So here's the finished product:
And here's the little comp:
There's a bit of a difference in the colors between the two, I had to make the ground lighter in the final because it printed too darkly.
For this image, I wanted to use really off colors, like salmon, teal, cyan, magenta, light toothpaste green etc (which is now my favorite color). The colors still work together because salmon is close to red, and teal/cyan is close to green. But both colors are also close to orange and blue, so it's like a... tertiary compliment? The colors are still compliments, just not primary or secondary.
The sand is salmon colored because I got sick of the gold/yellow-ish colored sand, and I had already used that in Seedling, didn't want to be repetitive.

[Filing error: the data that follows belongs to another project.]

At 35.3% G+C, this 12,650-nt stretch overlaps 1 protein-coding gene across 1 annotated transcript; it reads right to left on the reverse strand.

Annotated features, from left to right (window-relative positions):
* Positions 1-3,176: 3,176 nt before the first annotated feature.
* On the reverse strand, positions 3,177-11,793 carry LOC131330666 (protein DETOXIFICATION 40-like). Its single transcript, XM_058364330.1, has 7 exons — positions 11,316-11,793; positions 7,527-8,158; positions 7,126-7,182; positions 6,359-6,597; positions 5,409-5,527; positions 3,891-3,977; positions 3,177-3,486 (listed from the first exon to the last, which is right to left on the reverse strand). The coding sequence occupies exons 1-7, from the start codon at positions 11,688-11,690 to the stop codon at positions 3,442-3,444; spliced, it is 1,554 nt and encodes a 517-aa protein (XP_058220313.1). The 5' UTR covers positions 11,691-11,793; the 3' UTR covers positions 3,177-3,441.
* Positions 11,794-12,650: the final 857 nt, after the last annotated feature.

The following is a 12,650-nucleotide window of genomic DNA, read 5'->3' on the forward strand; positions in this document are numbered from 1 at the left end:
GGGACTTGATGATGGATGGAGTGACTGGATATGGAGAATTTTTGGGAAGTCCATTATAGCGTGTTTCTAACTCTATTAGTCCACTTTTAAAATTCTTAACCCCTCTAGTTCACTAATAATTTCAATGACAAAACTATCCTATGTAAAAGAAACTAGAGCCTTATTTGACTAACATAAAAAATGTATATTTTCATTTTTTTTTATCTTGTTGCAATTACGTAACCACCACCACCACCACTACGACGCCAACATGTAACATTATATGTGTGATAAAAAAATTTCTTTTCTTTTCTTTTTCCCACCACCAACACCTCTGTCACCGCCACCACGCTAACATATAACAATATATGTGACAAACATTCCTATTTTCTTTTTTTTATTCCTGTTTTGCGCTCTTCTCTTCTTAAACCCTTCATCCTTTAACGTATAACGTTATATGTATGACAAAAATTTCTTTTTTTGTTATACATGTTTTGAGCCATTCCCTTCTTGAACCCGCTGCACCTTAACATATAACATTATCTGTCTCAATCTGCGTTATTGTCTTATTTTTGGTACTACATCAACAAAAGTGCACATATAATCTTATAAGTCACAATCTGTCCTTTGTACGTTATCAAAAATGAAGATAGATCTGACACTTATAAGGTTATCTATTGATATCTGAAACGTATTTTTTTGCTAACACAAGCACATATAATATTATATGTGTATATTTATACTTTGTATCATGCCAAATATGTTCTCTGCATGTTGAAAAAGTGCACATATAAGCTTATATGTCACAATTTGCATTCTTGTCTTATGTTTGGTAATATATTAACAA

With that established, what works with salmon? I wanted the trees to be a cooler color, so it's around the blue-green area and that works as a compliment. The sky is actually a really light green, because blue skies get boring. This'll probably mean the shadows are a bit greenish, but then this planet has like 2-3 suns, so light is being bounced everywhere. Which might just mean all the colors would get mussed up with all the reflective light, but that's not really the case because there's some atmospheric dust in the air to calm things down, you can kind of see it in the middle ground/background.
The print-out was almost fluorescent, which is neat.
I thought I'd start explaining how I get my colors since a few people expressed interest in that. I usually start with one color, like the salmon colored sand (we're talking invented color here, of course), and then things go from there. Uh, more on my next post, which should be my Drawing Concepts hw.